South Boston News & Record
and Mecklenburg Sun
10/16/14 - 6:02 am
County native opts to switch duties as Emory RN, bringing him face-to-face with victims of outbreak
10/16/14 - 6:00 am
Town of Halifax expects to push back due date for personal property payments; South Boston struggles to stick to schedule
10/16/14 - 5:58 am
10/20/14 - 7:23 am
Frank Coleman Starnes, the most successful high school varsity football coach in Comet history, passed away Wednesday
- More A&E
SoVaNow.com / January 29, 2014
With snow falling over Southside this week and the Super Bowl just around the corner, now is an opportune time to remember one of the most famous games in football history — the 1967 NFL championship game between the Dallas Cowboys and Green Bay Packers, immortalized as the “Ice Bowl” fought on the frozen tundra of Lambeau Field.
As if to honor the memory, Buggs Island Lake was the staging ground this week for the Virginia-North Carolina version of the Ice Bowl. Only this contest had nothing to do with Lambeau Field, or tundra.
The frozen part? Now that remains operative.
Saturday’s bitterly cold temperatures did little to keep nearly 200 fisherman off Buggs Island Lake in Clarksville for the 6th annual Ice Bowl, a blue cat fishing tournament that pits North Carolina anglers against their Virginia counterparts for bragging rights, a trophy, and a small amount of cash.
It’s not a sanctioned or official tournament, explained this year’s organizer, Michael Lawrence: “It’s a bunch of folks, passionate about the sport, and having fun.”
This year, for the first time, the North Carolina anglers earned the Ice Bowl trophy — a wooden plaque that bears the official logo with the name of the winning state mounted on it. North Carolina’s total haul for the day was 244 pounds of catfish compared to Virginia’s 216 pounds.
The victory for the Tarheel anglers was due, in part, to the nearly 40 pound blue cat caught by Adam Beane of Walkertown, N.C. His was the largest catch of the day, weighing in at 39.8 pounds. Doc Clark of Roanoke had the second largest catch, weighing in at 22.6 pounds.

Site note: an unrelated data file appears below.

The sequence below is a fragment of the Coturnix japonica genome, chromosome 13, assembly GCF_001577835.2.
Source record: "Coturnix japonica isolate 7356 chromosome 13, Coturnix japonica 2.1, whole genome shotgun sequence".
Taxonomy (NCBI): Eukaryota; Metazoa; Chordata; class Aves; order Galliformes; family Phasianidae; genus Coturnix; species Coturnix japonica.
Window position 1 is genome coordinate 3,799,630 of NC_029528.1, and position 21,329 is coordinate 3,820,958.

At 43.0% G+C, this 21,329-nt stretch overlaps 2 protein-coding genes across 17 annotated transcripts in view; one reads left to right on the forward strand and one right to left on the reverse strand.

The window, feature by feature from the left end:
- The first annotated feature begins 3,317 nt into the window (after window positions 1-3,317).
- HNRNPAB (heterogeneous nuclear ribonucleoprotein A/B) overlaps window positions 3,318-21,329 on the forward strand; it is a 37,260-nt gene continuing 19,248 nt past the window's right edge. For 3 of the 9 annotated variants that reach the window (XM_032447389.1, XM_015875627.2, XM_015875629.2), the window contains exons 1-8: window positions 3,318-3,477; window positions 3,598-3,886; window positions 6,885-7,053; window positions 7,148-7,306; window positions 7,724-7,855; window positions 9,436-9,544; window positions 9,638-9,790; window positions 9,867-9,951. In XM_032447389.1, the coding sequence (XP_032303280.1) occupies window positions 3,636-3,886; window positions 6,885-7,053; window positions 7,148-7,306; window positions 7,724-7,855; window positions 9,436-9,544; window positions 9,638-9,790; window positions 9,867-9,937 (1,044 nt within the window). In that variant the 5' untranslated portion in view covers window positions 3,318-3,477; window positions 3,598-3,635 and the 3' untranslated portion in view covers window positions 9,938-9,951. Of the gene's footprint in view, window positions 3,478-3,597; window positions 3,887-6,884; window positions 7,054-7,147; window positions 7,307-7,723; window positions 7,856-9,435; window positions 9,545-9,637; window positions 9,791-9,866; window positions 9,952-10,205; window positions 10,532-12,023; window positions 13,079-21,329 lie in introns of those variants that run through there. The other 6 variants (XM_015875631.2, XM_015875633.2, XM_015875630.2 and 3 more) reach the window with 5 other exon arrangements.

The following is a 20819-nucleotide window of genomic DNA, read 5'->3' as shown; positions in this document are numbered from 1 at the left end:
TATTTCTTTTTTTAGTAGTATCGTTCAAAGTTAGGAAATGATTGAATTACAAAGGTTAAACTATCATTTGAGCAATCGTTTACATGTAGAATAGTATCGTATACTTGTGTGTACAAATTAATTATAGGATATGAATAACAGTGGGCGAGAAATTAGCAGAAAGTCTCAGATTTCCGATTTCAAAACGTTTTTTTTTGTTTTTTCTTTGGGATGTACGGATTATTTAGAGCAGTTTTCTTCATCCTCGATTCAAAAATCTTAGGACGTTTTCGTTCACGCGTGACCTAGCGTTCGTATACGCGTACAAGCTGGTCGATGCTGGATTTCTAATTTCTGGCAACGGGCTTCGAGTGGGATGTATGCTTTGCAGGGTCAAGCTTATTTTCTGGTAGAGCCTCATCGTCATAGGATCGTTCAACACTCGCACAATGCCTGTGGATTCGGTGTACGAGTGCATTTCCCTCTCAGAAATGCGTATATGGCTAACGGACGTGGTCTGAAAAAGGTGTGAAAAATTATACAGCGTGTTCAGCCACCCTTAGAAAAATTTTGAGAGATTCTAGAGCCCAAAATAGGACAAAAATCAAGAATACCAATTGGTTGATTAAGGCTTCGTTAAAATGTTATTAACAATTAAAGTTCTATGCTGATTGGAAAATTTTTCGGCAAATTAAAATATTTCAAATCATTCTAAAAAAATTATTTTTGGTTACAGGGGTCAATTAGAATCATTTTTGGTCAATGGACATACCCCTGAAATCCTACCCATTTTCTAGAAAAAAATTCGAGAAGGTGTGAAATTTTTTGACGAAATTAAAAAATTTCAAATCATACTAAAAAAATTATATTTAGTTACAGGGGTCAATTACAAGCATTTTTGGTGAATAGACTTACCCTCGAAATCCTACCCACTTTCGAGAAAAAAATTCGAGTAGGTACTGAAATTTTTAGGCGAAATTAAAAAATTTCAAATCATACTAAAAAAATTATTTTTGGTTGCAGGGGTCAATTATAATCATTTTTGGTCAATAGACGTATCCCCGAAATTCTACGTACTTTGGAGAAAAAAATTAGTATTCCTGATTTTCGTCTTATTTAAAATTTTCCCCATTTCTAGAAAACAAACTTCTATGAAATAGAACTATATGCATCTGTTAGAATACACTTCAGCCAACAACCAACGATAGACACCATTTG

As the overall winner, Beane gets to decide where in North Carolina the trophy will be displayed for the next year. For the past several years, it’s been on display at Bobcat’s Bait & Tackle in Clarksville.
Asked why anyone would brave 11 degree temperatures just to go fishing, Lawrence said, “It’s a way of life, a passion, and some of the best fishing for blue cats is during the winter.”
That sentiment was echoed by most of the anglers present Saturday, who said they just love to fish, regardless of the time of year or the weather. They proved it last year, as Ice Bowl anglers were pelted by a wintry mix of ice and rain. The wind chill factor made it feel like zero degrees on the lake.
North Carolina angler Chris Bullock began the Ice Bowl — officially known as the North Carolina & Virginia Annual Winter Catfish Championship — six years ago. For years, his bass club in Pitt County, N.C. held a “bragging rights” competition. He thought it’d be fun to bring the same type of competition to Buggs Island Lake. Instead of a club vs. club event, Bullock decided it would be more fun to hold a state vs. state competition, and since it would take place in the winter, the idea was to fish for catfish instead of bass.
Word about the competition quickly spread and soon there were some 50 boats signed up to compete, according to Bullock. After five years, Bullock turned the organizing duties over to Lawrence. For the first time this week, Bullock was able to just “sit back and enjoy the tournament.”
By 7:30 a.m. on Saturday, 85 boats — 50 from North Carolina and 35 from Virginia, each carrying at least two team members — left boat ramp #1 in Occoneechee State Park hoping to catch that one big blue cat that would bring home the trophy for their state. Eight hours later when they returned, with fingers cracked and bleeding from the cold, these hearty men and a few women were laughing, already preparing for next year’s championship.
News & Record